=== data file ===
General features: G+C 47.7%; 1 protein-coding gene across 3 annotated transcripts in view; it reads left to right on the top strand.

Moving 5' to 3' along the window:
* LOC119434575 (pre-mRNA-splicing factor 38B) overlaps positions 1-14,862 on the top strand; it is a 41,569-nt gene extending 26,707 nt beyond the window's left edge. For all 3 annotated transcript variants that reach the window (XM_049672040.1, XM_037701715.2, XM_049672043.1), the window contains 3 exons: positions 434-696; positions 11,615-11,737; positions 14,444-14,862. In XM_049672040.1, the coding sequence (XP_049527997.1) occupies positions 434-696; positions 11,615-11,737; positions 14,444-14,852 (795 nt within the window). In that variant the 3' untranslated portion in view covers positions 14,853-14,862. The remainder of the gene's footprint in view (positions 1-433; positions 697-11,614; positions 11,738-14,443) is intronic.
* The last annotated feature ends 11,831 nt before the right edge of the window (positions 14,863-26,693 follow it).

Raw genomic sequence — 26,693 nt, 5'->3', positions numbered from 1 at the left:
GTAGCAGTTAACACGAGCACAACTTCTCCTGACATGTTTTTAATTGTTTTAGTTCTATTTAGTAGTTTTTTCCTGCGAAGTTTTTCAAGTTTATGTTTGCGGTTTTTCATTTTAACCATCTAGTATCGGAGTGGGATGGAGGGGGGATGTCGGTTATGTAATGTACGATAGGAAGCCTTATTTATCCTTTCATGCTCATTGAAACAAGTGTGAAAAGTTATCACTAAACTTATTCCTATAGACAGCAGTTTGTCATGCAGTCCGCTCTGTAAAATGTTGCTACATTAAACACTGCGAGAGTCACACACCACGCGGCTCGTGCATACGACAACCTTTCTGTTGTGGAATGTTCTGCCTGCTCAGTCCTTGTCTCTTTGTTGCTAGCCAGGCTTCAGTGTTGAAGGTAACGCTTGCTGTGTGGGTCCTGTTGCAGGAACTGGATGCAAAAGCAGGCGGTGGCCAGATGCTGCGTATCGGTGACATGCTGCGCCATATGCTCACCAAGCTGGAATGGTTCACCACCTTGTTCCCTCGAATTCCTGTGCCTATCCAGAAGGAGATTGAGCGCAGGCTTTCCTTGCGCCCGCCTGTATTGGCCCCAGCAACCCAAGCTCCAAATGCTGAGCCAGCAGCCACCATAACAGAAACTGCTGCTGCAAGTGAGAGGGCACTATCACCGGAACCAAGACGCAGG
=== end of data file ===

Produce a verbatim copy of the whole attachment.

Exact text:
General features: G+C 47.7%; 1 protein-coding gene across 3 annotated transcripts in view; it reads left to right on the top strand.

Moving 5' to 3' along the window:
* LOC119434575 (pre-mRNA-splicing factor 38B) overlaps positions 1-14,862 on the top strand; it is a 41,569-nt gene extending 26,707 nt beyond the window's left edge. For all 3 annotated transcript variants that reach the window (XM_049672040.1, XM_037701715.2, XM_049672043.1), the window contains 3 exons: positions 434-696; positions 11,615-11,737; positions 14,444-14,862. In XM_049672040.1, the coding sequence (XP_049527997.1) occupies positions 434-696; positions 11,615-11,737; positions 14,444-14,852 (795 nt within the window). In that variant the 3' untranslated portion in view covers positions 14,853-14,862. The remainder of the gene's footprint in view (positions 1-433; positions 697-11,614; positions 11,738-14,443) is intronic.
* The last annotated feature ends 11,831 nt before the right edge of the window (positions 14,863-26,693 follow it).

Raw genomic sequence — 26,693 nt, 5'->3', positions numbered from 1 at the left:
GTAGCAGTTAACACGAGCACAACTTCTCCTGACATGTTTTTAATTGTTTTAGTTCTATTTAGTAGTTTTTTCCTGCGAAGTTTTTCAAGTTTATGTTTGCGGTTTTTCATTTTAACCATCTAGTATCGGAGTGGGATGGAGGGGGGATGTCGGTTATGTAATGTACGATAGGAAGCCTTATTTATCCTTTCATGCTCATTGAAACAAGTGTGAAAAGTTATCACTAAACTTATTCCTATAGACAGCAGTTTGTCATGCAGTCCGCTCTGTAAAATGTTGCTACATTAAACACTGCGAGAGTCACACACCACGCGGCTCGTGCATACGACAACCTTTCTGTTGTGGAATGTTCTGCCTGCTCAGTCCTTGTCTCTTTGTTGCTAGCCAGGCTTCAGTGTTGAAGGTAACGCTTGCTGTGTGGGTCCTGTTGCAGGAACTGGATGCAAAAGCAGGCGGTGGCCAGATGCTGCGTATCGGTGACATGCTGCGCCATATGCTCACCAAGCTGGAATGGTTCACCACCTTGTTCCCTCGAATTCCTGTGCCTATCCAGAAGGAGATTGAGCGCAGGCTTTCCTTGCGCCCGCCTGTATTGGCCCCAGCAACCCAAGCTCCAAATGCTGAGCCAGCAGCCACCATAACAGAAACTGCTGCTGCAAGTGAGAGGGCACTATCACCGGAACCAAGACGCAGG